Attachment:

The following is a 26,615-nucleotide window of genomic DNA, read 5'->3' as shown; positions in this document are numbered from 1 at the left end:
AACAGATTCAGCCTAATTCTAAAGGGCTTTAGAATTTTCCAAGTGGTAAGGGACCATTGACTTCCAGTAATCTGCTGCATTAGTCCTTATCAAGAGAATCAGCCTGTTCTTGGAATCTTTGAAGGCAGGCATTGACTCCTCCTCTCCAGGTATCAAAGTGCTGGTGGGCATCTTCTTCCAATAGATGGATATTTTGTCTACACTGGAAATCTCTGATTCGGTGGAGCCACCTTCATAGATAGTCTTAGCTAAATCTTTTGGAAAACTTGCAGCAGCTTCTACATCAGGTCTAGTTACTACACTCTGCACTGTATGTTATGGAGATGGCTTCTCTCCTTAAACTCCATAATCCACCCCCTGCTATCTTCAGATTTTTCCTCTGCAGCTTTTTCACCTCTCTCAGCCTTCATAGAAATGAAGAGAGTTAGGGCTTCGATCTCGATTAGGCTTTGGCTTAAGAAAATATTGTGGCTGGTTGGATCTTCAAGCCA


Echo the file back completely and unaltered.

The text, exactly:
The following is a 26,615-nucleotide window of genomic DNA, read 5'->3' as shown; positions in this document are numbered from 1 at the left end:
AACAGATTCAGCCTAATTCTAAAGGGCTTTAGAATTTTCCAAGTGGTAAGGGACCATTGACTTCCAGTAATCTGCTGCATTAGTCCTTATCAAGAGAATCAGCCTGTTCTTGGAATCTTTGAAGGCAGGCATTGACTCCTCCTCTCCAGGTATCAAAGTGCTGGTGGGCATCTTCTTCCAATAGATGGATATTTTGTCTACACTGGAAATCTCTGATTCGGTGGAGCCACCTTCATAGATAGTCTTAGCTAAATCTTTTGGAAAACTTGCAGCAGCTTCTACATCAGGTCTAGTTACTACACTCTGCACTGTATGTTATGGAGATGGCTTCTCTCCTTAAACTCCATAATCCACCCCCTGCTATCTTCAGATTTTTCCTCTGCAGCTTTTTCACCTCTCTCAGCCTTCATAGAAATGAAGAGAGTTAGGGCTTCGATCTCGATTAGGCTTTGGCTTAAGAAAATATTGTGGCTGGTTGGATCTTCAAGCCA